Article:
|Publication number||US6043499 A|
|Application number||US 09/054,496|
|Publication date||Mar 28, 2000|
|Filing date||Apr 3, 1998|
|Priority date||Apr 11, 1997|
|Publication number||054496, 09054496, US 6043499 A, US 6043499A, US-A-6043499, US6043499 A, US6043499A|
|Inventors||Takayoshi Seki, Katsumi Tokiguchi|
|Original Assignee||Hitachi, Ltd.|
|Export Citation||BiBTeX, EndNote, RefMan|
|Patent Citations (4), Referenced by (15), Classifications (8), Legal Events (5)|
|External Links: USPTO, USPTO Assignment, Espacenet|
The present invention relates to a method preventing charge-up in of objects to be irradiated in an apparatus utilizing ion beams and an ion implanting apparatus and, more particularly, to a charge-up prevention method which is effective for preventing wafers from charging in a heavy current ion implanting apparatus.
In this paper, an object to be irradiated is referred to as an irradiating object.
In conventional measurement of a charging quantity on a wafer, a charge up monitor in which a non-contact gauge head is disposed on a side opposite to a measuring object has been used. The charge up monitor is mounted for use on an opposite side of one of a plurality of (usually circularly arranged) wafers which is receiving beams thereon. A quantity of charge on a wafer increases when beams are being impinged, and decreases as the wafer goes away from the beams by rotation of the wafers. Therefore, the quantity of charge at the position at which beams are really impinging cannot be measured, so that there was a problem that a precise amount of electrons for neutralization cannot be supplied by the conventional method. Furthermore, there has been a problem that the conventional measuring method could not be used for an irradiating object or objects to be treated under a high temperature. This is because the charge quantity measuring equipment cannot be generally used under a high temperature condition over a few hundred °C.
One method of forming implanted oxide films in silicon wafers is SIMOX (Separation by Implanted Oxygen) implanting oxygen ions at a high dose level. In implanting equipment realizing this implanting method, high electric-current oxygen ion beams of 50-70 mA at 120-200 keV are implanted while heating a wafer to a temperature of 500° C. or more. Therefore, the wafer is charged by ion beams, and electric breakdown occurs between the wafer and a holder mounting the wafer thereon. Thus, the charge-up phenomena has resulted in a cause of generating particles due to the electric breakdown.
An object of the present invention is to prevent irradiating objects from being charged by measuring a charge quantity on the irradiating objects when ion beams are being impinged and supplying a precise amount of neutralizing electrons.
Another object of the present invention is to provide a charge prevention method and an ion implanting apparatus each of which is able to be used at a high temperature of 500° C. or higher.
The present invention for achieving the above object or objects is characterized by controlling the quantity of electrons to be supplied while directly measuring the potential of one irradiating object or several irradiating objects by using a dummy wafer.
FIG. 1 is a schematic diagram of an ion implanting apparatus to which an embodiment of the present invention is applied;
FIG. 2 is a schematic diagram for explaining a lead wire mounting method of a dummy wafer;
FIG. 3 is a schematic diagram for explaining a lead wire mounting method using a silicon system;
FIG. 4 is a schematic diagram for explaining a lead wire mounting method using a spring;
FIG. 5 is a schematic diagram of an example of an ion implanting apparatus in which a plasma type electron source is used;
FIG. 6 is a schematic diagram of an example of an ion implanting apparatus in which a filament type electron source is used; and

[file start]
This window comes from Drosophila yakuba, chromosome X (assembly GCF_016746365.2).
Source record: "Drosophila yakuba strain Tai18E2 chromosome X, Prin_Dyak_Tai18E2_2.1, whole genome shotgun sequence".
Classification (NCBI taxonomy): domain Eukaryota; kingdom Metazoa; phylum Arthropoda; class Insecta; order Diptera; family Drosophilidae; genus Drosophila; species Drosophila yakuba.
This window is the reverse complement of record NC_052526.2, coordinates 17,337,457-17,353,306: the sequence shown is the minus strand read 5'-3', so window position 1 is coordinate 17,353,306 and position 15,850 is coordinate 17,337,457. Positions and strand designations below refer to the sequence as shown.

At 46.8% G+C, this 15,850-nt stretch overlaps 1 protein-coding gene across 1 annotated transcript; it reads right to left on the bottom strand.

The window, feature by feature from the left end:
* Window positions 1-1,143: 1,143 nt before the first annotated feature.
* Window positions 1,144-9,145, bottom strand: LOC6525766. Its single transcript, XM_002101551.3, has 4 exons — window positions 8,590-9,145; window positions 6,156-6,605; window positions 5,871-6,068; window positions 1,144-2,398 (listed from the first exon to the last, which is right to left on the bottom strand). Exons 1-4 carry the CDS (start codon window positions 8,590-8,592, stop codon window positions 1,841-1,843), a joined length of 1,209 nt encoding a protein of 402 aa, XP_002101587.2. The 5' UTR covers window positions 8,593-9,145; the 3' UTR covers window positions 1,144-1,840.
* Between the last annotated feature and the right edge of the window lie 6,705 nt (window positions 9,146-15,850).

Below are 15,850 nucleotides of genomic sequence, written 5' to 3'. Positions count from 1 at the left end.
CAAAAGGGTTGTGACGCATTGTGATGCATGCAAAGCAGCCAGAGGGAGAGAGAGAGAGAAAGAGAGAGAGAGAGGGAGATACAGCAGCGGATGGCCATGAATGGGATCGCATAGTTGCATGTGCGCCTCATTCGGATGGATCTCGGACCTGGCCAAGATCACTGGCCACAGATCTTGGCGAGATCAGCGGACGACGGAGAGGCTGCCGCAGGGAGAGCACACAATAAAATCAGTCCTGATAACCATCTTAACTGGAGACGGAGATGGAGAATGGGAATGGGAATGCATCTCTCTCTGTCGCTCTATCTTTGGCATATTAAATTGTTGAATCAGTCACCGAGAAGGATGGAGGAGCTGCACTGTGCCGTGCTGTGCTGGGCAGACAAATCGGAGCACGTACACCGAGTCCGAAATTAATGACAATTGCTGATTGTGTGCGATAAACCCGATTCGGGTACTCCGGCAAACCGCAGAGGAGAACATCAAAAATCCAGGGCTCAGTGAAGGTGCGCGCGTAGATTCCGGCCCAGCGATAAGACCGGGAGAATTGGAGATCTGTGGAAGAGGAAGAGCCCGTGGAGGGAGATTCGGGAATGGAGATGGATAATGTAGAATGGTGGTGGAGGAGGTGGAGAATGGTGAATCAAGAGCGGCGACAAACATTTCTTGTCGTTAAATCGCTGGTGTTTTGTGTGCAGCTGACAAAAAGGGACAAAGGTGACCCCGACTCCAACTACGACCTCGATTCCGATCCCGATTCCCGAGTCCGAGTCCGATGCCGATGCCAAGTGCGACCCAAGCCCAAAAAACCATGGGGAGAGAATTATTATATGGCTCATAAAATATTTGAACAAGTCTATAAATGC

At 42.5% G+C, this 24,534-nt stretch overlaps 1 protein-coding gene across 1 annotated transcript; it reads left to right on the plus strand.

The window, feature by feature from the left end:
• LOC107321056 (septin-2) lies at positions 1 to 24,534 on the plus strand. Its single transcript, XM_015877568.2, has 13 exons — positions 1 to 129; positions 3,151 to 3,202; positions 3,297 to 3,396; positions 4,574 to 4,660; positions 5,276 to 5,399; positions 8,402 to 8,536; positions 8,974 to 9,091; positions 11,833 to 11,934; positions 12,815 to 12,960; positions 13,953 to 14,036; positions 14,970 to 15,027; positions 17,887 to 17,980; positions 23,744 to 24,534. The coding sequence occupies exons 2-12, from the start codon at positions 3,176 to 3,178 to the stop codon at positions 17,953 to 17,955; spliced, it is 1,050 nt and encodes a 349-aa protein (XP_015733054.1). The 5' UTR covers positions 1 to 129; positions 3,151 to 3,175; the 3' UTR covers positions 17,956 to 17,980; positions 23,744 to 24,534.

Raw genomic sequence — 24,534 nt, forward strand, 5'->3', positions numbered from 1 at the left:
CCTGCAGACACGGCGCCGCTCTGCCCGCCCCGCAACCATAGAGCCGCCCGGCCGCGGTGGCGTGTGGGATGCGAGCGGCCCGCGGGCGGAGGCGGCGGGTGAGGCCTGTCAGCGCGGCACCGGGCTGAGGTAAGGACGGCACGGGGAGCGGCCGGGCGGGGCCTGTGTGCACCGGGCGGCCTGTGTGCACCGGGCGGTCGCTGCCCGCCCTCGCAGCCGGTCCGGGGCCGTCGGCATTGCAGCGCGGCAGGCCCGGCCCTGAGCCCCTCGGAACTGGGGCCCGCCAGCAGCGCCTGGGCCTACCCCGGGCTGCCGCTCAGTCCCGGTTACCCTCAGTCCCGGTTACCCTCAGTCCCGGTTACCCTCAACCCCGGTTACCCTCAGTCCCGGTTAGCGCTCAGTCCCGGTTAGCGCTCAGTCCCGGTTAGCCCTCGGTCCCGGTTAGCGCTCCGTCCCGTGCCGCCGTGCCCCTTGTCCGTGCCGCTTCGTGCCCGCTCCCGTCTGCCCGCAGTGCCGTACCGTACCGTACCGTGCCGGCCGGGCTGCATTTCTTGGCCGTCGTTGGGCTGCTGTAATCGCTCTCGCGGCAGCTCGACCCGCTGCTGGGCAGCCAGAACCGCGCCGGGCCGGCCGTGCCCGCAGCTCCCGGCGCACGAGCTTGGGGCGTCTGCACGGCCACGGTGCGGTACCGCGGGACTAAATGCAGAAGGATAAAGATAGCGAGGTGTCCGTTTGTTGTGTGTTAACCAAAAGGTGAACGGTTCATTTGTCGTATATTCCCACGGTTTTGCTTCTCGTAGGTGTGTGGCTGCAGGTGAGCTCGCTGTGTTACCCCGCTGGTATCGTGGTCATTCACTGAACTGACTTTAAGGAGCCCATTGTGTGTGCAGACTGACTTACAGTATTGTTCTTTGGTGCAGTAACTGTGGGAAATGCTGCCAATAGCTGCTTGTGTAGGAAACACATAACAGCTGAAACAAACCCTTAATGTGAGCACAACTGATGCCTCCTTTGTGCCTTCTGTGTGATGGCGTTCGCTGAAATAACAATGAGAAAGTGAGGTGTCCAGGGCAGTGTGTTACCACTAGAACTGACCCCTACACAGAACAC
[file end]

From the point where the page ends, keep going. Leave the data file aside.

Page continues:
FIG. 7 is a schematic diagram of an example of an ion implanting apparatus in which an electron source of type secondary electrons by a filament is used.
An embodiment of the invention will be described hereunder, referring to the drawings.
FIG. 1 is a schematic diagram showing an ion implanting apparatus of an embodiment of the present invention. The ion implanting apparatus shown in FIG. 1 comprises a circular disc 8, wafers 7, a dummy wafer 2, a surface electrometer 3 for potential measurement, and an electron source current controller 4 of an electron source 5 for electron discharge.
The wafers 7 and the dummy wafer 2 with a lead wire are mounted on the peripheral portion of the disc 8, rotate with the disc 8, and move for scanning. Ion beams 1 are irradiated onto the wafers 7 and the dummy wafer 2, and the quantity of charge at this time is measured by the surface electrometer 3 for potential measurement, an amount of electrons emitted from the electron source 5 is adjusted by the electron source current controller 4, whereby the quantity of neutralizing electrons 6 is controlled. This is repeatedly conducted to control the potential of the wafers 7 so as to be 20 V or lower. Although one dummy wafer 2 can achieve its purpose, mounting for use of a plurality of dummy wafers improves control precision of electron current.
FIG. 2 shows an example of the dummy wafer. The dummy wafer 2 is an n-type wafer and an n+ layer is formed in part in the rear surface of the n type wafer 2, whereby it is made so that sure adhesion can be effected by ohmic contact. A metal lead wire 11 is mounted on the n+ layer portion.
FIG. 3 shows a construction for measurement without using any dummy wafer. In this construction, a cylinder 12 having a plunger moving up and down and having a lead wire 11 mounted thereon is provided under the disc 8. The cylinder 12 is moved at the plunger after rotation of the disc 8 causes the cylinder to contact the wafer 7. The cylinder 12 is driven under the condition that a wafer holder 21 is pressed on the disc by centrifugal force. The pressing force of the cylinder 12 is made smaller than the centrifugal force caused by rotation, taking into consideration the wafer 7 being fallen therefrom.
FIG. 4 shows another method of contacting the lead wire 11 with the wafer 7.
In FIG. 4, a spring 13 is mounted on the disc 8.
The spring 13 has one end pivotable about a point B of the disc 8 and the other end having a weight 14 which is freely movable in a region A. Rotation of the disc 8 causes centrifugal force F, and the weight 14 is shifted outside of the disc 8, whereby the spring 13 is bent and a part of the spring 13 is contacted with the wafer 7 so that measurement can be effected through the lead wire 11.